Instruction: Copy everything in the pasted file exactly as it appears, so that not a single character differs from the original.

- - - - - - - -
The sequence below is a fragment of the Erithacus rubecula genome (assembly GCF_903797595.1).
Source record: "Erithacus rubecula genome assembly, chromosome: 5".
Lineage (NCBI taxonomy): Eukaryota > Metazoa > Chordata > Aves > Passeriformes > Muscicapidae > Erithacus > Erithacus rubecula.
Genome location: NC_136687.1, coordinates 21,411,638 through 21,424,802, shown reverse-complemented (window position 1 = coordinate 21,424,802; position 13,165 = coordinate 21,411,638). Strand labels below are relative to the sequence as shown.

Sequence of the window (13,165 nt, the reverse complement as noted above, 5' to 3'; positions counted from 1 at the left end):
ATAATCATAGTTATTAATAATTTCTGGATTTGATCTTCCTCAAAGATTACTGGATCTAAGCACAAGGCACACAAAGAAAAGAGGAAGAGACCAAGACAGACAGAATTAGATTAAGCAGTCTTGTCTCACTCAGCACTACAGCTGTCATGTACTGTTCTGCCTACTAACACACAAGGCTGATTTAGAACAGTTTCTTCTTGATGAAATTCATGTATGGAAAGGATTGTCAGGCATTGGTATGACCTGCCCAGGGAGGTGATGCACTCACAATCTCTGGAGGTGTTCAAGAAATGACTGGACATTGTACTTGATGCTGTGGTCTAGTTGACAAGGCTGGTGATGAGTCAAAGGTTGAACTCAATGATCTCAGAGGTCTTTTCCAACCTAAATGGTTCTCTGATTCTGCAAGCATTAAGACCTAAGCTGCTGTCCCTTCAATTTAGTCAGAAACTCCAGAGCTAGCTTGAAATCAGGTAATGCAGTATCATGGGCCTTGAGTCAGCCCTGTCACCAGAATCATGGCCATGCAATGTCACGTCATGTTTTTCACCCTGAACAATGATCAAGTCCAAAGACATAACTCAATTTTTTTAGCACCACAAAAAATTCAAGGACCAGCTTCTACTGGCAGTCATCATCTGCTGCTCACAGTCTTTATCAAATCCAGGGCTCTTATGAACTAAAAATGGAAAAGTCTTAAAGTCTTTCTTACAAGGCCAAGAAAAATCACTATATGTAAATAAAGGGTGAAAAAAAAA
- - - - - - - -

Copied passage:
The sequence below is a fragment of the Erithacus rubecula genome (assembly GCF_903797595.1).
Source record: "Erithacus rubecula genome assembly, chromosome: 5".
Lineage (NCBI taxonomy): Eukaryota > Metazoa > Chordata > Aves > Passeriformes > Muscicapidae > Erithacus > Erithacus rubecula.
Genome location: NC_136687.1, coordinates 21,411,638 through 21,424,802, shown reverse-complemented (window position 1 = coordinate 21,424,802; position 13,165 = coordinate 21,411,638). Strand labels below are relative to the sequence as shown.

Sequence of the window (13,165 nt, the reverse complement as noted above, 5' to 3'; positions counted from 1 at the left end):
ATAATCATAGTTATTAATAATTTCTGGATTTGATCTTCCTCAAAGATTACTGGATCTAAGCACAAGGCACACAAAGAAAAGAGGAAGAGACCAAGACAGACAGAATTAGATTAAGCAGTCTTGTCTCACTCAGCACTACAGCTGTCATGTACTGTTCTGCCTACTAACACACAAGGCTGATTTAGAACAGTTTCTTCTTGATGAAATTCATGTATGGAAAGGATTGTCAGGCATTGGTATGACCTGCCCAGGGAGGTGATGCACTCACAATCTCTGGAGGTGTTCAAGAAATGACTGGACATTGTACTTGATGCTGTGGTCTAGTTGACAAGGCTGGTGATGAGTCAAAGGTTGAACTCAATGATCTCAGAGGTCTTTTCCAACCTAAATGGTTCTCTGATTCTGCAAGCATTAAGACCTAAGCTGCTGTCCCTTCAATTTAGTCAGAAACTCCAGAGCTAGCTTGAAATCAGGTAATGCAGTATCATGGGCCTTGAGTCAGCCCTGTCACCAGAATCATGGCCATGCAATGTCACGTCATGTTTTTCACCCTGAACAATGATCAAGTCCAAAGACATAACTCAATTTTTTTAGCACCACAAAAAATTCAAGGACCAGCTTCTACTGGCAGTCATCATCTGCTGCTCACAGTCTTTATCAAATCCAGGGCTCTTATGAACTAAAAATGGAAAAGTCTTAAAGTCTTTCTTACAAGGCCAAGAAAAATCACTATATGTAAATAAAGGGTGAAAAAAAAA